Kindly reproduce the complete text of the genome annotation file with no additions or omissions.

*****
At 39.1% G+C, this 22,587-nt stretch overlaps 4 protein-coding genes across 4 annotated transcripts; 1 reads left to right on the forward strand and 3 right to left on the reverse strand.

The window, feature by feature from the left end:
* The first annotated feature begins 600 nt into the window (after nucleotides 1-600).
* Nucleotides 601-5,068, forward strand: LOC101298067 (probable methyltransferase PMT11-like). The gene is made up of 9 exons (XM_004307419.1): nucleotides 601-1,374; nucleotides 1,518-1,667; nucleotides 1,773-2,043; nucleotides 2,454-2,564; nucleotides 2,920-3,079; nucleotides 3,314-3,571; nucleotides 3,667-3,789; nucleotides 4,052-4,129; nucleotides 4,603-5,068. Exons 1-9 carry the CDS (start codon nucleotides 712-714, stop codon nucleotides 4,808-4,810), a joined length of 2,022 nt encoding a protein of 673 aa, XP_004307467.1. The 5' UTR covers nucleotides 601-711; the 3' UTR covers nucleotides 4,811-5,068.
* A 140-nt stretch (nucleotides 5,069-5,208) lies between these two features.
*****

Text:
At 39.1% G+C, this 22,587-nt stretch overlaps 4 protein-coding genes across 4 annotated transcripts; 1 reads left to right on the forward strand and 3 right to left on the reverse strand.

The window, feature by feature from the left end:
* The first annotated feature begins 600 nt into the window (after nucleotides 1-600).
* Nucleotides 601-5,068, forward strand: LOC101298067 (probable methyltransferase PMT11-like). The gene is made up of 9 exons (XM_004307419.1): nucleotides 601-1,374; nucleotides 1,518-1,667; nucleotides 1,773-2,043; nucleotides 2,454-2,564; nucleotides 2,920-3,079; nucleotides 3,314-3,571; nucleotides 3,667-3,789; nucleotides 4,052-4,129; nucleotides 4,603-5,068. Exons 1-9 carry the CDS (start codon nucleotides 712-714, stop codon nucleotides 4,808-4,810), a joined length of 2,022 nt encoding a protein of 673 aa, XP_004307467.1. The 5' UTR covers nucleotides 601-711; the 3' UTR covers nucleotides 4,811-5,068.
* A 140-nt stretch (nucleotides 5,069-5,208) lies between these two features.